Among the distinguishing features of the show was that teenagers were invited to dance to records played by the host. Another, was that with Clark as its new host, the show became a success due to Clark's rapport with the teenage audience, while himself presenting a non-threatening image to adult audiences, including many parents, who themselves were being introduced to rock and roll music. As a result, notes journalist Ann Oldenburg, "he deserves credit for doing something bigger than just putting on a show."

The show was credited with introducing numerous artists to national audiences, including Jerry Lee Lewis, Buddy Holly and Chubby Checker. Shortly after taking over, Clark also ended the show's all-white policy, and introduced numerous black artists, such as Chuck Berry. However, Clark did not include the Beatles on his show when they came to America, thinking they would not become a significant group. During the late 1950s and 1960s, Clark produced and hosted a series of concert tours around the success of "American Bandstand," which by 1959 had a national audience of 20 million. The shows were among the first venues where blacks and whites performed on the same stage, and eventually the seating was likewise desegregated.

Clark moved the show from Philadelphia to Los Angeles in 1964. The move was related to the popularity of new "surf" groups based in Southern California, including The Beach Boys and Jan and Dean. The show's emphasis changed from merely playing records to including live performers, and as a result many of the leading rock groups of the 1960s had their first exposure to nationwide audiences. A few of the many artists introduced were Ike and Tina Turner, Smokey Robinson and the Miracles, Stevie Wonder, the Talking Heads and Simon and Garfunkel, then called Tom and Jerry. Many of the groups he introduced appeared at the 50th anniversary special to celebrate "American Bandstand."

Clark also began investing in the music publishing and recording business in the 1950s. In 1959, the United States Senate opened investigations into payola, the practice of music-producing companies paying broadcasting companies to favor their product. Clark was a shareholder in the Jamie-Guyden Distributing Corporation, which nationally distributed Jamie and other non-owned labels. Clark sold his shares back to the corporation when ABC suggested that his participation might be considered as creating a conflict of interest. In 1960, when charges were levied against Clark by the Congressional Payola Investigations, he quietly divested himself of interests and signed an affidavit denying involvement. Clark was not charged with any illegal activities.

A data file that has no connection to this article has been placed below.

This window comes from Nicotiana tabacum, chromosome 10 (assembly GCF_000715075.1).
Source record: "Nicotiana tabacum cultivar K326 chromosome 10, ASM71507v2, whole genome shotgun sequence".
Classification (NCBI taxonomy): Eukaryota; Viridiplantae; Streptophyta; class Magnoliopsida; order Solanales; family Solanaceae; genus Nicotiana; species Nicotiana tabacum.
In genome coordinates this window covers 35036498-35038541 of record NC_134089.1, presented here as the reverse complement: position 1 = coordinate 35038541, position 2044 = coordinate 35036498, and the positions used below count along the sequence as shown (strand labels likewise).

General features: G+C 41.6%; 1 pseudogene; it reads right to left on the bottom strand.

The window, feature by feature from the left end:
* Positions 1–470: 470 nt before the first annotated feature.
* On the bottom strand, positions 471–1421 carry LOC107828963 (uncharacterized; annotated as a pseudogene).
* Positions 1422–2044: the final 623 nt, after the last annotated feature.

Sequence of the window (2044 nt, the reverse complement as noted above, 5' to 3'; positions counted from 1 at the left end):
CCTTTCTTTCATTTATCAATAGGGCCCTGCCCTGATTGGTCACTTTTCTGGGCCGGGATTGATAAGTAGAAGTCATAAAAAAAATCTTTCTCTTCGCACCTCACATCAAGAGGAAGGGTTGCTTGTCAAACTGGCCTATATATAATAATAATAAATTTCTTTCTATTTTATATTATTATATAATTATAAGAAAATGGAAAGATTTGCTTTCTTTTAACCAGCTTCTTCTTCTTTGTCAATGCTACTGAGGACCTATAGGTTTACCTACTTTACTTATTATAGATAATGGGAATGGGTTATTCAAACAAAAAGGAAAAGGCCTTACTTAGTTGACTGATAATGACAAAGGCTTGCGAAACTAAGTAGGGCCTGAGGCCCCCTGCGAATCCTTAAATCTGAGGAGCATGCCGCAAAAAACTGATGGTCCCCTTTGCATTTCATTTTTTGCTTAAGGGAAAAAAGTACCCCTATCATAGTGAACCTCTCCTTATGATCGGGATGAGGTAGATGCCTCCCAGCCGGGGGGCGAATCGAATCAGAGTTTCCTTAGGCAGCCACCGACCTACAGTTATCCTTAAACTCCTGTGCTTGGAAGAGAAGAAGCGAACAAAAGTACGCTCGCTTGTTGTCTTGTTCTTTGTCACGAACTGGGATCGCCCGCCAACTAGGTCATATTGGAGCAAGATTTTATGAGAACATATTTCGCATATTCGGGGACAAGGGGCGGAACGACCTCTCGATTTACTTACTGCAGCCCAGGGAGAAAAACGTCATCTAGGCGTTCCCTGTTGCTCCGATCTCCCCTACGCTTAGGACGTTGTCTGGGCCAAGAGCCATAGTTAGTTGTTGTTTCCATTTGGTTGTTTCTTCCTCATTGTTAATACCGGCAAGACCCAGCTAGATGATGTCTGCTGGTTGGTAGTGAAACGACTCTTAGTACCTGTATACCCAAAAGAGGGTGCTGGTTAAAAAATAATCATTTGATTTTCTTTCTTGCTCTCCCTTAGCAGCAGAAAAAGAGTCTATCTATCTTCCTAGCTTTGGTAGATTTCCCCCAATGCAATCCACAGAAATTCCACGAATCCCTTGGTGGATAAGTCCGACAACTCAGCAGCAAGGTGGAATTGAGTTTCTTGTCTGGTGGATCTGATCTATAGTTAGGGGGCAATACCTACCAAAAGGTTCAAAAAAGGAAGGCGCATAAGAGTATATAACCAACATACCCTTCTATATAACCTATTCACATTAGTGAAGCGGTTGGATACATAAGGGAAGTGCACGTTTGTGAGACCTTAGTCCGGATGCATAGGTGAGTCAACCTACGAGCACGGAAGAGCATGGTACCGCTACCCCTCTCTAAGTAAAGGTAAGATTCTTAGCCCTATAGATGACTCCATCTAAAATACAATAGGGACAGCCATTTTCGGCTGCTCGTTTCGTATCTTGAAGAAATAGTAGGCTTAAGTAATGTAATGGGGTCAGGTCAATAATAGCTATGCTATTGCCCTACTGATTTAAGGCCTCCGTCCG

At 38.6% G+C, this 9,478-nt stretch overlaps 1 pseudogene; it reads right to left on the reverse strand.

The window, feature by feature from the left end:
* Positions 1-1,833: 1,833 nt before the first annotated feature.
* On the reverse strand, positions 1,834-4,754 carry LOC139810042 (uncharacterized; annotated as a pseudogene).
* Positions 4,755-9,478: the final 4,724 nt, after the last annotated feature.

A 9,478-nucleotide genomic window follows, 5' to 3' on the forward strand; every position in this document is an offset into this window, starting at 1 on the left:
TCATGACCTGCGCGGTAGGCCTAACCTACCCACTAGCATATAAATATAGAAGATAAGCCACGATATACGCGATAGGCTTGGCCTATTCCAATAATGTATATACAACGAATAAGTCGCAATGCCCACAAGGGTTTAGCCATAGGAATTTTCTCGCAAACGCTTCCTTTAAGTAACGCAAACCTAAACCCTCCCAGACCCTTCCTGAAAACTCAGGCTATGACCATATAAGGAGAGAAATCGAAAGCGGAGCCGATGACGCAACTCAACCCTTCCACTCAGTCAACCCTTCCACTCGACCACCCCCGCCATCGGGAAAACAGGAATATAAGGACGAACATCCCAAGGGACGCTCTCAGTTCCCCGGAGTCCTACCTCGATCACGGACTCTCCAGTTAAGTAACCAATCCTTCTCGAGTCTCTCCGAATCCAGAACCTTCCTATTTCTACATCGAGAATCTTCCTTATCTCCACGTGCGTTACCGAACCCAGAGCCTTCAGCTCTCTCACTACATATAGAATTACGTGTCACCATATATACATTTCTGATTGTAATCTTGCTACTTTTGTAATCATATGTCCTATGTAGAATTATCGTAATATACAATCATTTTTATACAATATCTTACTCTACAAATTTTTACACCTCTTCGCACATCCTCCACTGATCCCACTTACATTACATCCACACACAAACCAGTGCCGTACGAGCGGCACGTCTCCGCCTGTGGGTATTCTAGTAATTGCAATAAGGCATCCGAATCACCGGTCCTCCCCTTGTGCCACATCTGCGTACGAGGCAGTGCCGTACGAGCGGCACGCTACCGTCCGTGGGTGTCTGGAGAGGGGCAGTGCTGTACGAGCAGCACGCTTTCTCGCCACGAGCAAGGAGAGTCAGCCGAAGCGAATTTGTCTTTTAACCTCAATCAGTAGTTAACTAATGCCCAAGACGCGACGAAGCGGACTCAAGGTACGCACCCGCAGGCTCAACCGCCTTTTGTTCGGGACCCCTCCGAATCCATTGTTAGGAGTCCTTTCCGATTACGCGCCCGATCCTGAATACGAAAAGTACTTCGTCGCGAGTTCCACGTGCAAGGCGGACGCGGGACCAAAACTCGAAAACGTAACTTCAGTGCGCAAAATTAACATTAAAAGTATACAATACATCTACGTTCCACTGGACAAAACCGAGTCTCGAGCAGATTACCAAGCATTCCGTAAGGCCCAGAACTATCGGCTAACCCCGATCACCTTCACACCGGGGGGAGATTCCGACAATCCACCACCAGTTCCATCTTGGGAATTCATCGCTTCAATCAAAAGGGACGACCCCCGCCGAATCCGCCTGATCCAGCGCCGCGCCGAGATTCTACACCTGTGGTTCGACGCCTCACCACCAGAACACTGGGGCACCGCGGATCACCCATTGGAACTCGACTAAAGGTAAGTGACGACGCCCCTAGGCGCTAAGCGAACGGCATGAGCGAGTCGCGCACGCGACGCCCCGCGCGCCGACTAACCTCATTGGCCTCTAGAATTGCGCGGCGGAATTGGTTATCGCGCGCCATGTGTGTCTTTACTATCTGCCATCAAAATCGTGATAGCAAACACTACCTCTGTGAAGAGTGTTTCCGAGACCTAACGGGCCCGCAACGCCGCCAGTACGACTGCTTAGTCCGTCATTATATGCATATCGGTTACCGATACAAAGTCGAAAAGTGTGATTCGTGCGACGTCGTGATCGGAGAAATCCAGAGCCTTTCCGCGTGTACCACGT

Dick Clark

Clark backstage at the 1990 Grammy Awards

Unaffected by the investigation, American Bandstand was a major success, running daily Monday through Friday until 1963, then weekly on Saturdays until 1987. In 1964, the show moved from Philadelphia to Hollywood, California. Charlie O'Donnell, a close friend of Clark's and an up-and-coming fellow Philadelphia disc jockey, was chosen to be the announcer, a position he held for ten years. O'Donnell also announced on many 1980s versions of Clark's Pyramid game show; he continued to work with Clark on various specials and award shows until his death in November 2010.

Clark produced American Bandstand for syndicated television and later the USA Network, a cable-and-satellite-television channel, until 1989. Clark also hosted the program in 1987 and 1988; David Hirsch hosted in 1989, its final year. American Bandstand and Dick Clark himself were honored at the 2010 Daytime Emmy Awards.